The new co-editor of the Journal of the Oxford Centre for Buddhist Studies, Alex Wynne, has ignored the embargo period and posted a copy of his recent article on academic.org. As such non-subscribers may get an early look at it, though I think Wynne has expressed similar ideas elsewhere.
Sariputta or Kaccāna? A preliminary study of two early Buddhist philosophies of mind and meditation.
I haven’t read it yet, but I find the title and introduction intriguing because it ties in very well with my developing impression of Prajñāpāramitāvāda as a conservative movement which had Kaccāna as an important figure - the 8000 line text cites the Kaccānagotta Sutta (SN 12:15) in the first Chapter. Also there is a focus on arūpa-ayatana meditations (cf. MN 121).
So I look forward to seeing what Wynne has made of this.
Wynne indeed presents here a host of radical re-interpretations – including the notion of sort-of bare awareness as an earlier root in Buddha teachings then the Theravada “calm-insight” (samadhi-vipassana?) tradition.
Quite likely to stimulate interest here.
I think some of these ideas are presented in his recent lecture series at the Oxford Center of Buddhist Studies. The audio is available at the OCBS website.
Here is the link, which gives access to the audio files from the lecture, along with a pdf of the PowerPoint presentation: Early Buddhist Meditation: A Philosophical Investigation | Oxford Centre for Buddhist Studies
Thanks for that. From a quick read, it seems that he is arguing that the earliest approach was a kind of “bare insight”, but not in the later Commentarial sense, but perhaps more along the lines of Bhikkhu Ñāṇananda’s analysis.
We have seen that there are two fundamentally distinct understandings of ‘conciousness’ or ‘mind’, and two related soteriologies, in the early Buddhist discourses. It is difficult to see how they could be reconciled, for both suggest different outcomes towards the end of the Buddhist path. According to our reading of Kaccana, liberation requires mindfulness in the sense of bare cognition; but according to our reading or Sariputta, liberation is attained by minimising experience to its most refined state, which confers the ability to see ideas clearly, or to comprehend the refined contents of this state, or else to jump into a state of non-experience.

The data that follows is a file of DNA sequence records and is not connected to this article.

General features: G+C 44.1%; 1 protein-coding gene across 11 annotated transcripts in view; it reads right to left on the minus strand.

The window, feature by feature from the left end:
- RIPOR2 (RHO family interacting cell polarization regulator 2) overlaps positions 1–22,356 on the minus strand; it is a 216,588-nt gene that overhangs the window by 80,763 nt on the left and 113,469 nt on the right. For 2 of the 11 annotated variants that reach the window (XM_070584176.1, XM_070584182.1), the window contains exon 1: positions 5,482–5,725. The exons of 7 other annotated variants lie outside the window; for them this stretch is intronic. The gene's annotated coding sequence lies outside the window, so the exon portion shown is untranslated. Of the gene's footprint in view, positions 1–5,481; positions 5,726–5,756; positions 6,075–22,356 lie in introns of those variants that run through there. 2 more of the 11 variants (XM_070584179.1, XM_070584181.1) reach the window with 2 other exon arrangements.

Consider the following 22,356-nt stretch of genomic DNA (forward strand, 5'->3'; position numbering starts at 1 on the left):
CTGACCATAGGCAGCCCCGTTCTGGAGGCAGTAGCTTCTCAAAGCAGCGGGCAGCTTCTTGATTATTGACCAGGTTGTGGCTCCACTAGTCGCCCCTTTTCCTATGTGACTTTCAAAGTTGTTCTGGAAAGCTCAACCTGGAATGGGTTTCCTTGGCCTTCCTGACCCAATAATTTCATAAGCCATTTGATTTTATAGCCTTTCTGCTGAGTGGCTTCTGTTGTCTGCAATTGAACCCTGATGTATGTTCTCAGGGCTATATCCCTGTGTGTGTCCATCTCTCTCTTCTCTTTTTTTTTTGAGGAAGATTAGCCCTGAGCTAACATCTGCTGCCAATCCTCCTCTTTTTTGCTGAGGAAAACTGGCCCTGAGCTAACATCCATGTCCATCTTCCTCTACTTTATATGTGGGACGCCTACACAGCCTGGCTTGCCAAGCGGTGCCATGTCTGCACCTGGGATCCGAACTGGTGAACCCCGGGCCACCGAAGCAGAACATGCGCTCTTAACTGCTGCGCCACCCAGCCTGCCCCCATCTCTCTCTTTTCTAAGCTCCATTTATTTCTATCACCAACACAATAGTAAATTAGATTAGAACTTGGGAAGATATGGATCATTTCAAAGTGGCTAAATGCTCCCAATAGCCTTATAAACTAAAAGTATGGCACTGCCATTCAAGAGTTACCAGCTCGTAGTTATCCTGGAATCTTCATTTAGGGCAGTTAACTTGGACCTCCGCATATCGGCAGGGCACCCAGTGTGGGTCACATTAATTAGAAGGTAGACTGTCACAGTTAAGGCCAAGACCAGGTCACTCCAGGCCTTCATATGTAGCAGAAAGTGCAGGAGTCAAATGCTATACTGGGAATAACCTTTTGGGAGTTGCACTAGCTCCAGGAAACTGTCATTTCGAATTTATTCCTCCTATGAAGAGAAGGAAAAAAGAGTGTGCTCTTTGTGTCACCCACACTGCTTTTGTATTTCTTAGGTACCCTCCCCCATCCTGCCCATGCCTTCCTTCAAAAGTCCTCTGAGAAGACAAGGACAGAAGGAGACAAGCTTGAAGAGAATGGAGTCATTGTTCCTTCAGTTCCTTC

Vedana is an experience (feeling) with a desire to know more ['note that this desire will make the ensuing dhamma a dhatu)] - Sanna is the inquiry about that experience, and the assumptions made of it - and vinnana is the final knowledge made of these assumptions (might it be erroneous or not).
When a dhamma (or a desired dhamma=dhatu, ) that comes from namarupa nidana, is experienced in salayatana nidana, there is or not “bare awareness”.
If there is mindfulness and restraint of the indriya, it is not really “bare awareness”.
What is “bare” is that this dhamma is “not ours”, and that we haven’t yet appropriated it (or not) through contact.
As long as there is no transfer of property (phasso), it is “bare”.
If one does follow the nimitta, then it remains “bare”. And that is bad news.
This is what MahaKaccāna meant.
Wynne is so fuzzy about mind as mano or citta, that it is pretty painful.
Having read the paper and listened twice to his lectures at the OCBS, I think Wynne exagerates a bit the distinction of this ‘bare awareness’. The idea of ‘simplified cognition’ feels more adequate.
True, if there is restraint of the senses, then it follows there is some discerning quality. I feel this is compatible with Kaccāna’s instructions. Perhaps ‘non-reactive’ awareness (non-proliferating) might be better than ‘bare’?
Also, I’m looking forward to the next papers. In the OCBS lectures he did accept that such practice lead to a natural absorption, just not so much single-object-dependent; and as such he was reinterpreting the jhānas rather than taking them out of the picture. Interesting to see what all this investigation opens up.
To have proliferation is to have already contacted/phasso (transfer of property of the external dhamma’s ayatana, to the internal ayatana). Then to have experienced (vedana) this dhamma, then to inquire and have assumption (sanna) about that dhamma, then to think (vitakka) and proliferate (papanca) about it.
What they call “bare” awareness (or should call “bare”,) is in fact, just the knowledge (vinnana) of the dhamma’s external ayatana, by the internal ayatana.
And there will be no phasso and vedana, if there is mindfulness and restraint of the indriya. What Buddhism is all about.
I like “non reactive”. A knowledge (vinnana) without further experience (vedana) .
“Bare awareness” is just the mere acknowledgement of an external dhamma (that we should consider as not ours).
This is the real meaning of anicca (or at least its other meaning that applies here) ; viz. “not one’s owness” (foreign).
It is not the dhamma or the khandhas of which it is made, that arises and fall. It is the nidanas.
There has arisen in me a pleasant feeling. Now that is dependent, not independent. Dependent on what? Dependent on just this contact.
What one is supposed to understand is the foreign nature of the khandhas, that produce a (foreign) dhamma.
That dhamma should be seen “bare”, with no phasso and vedana.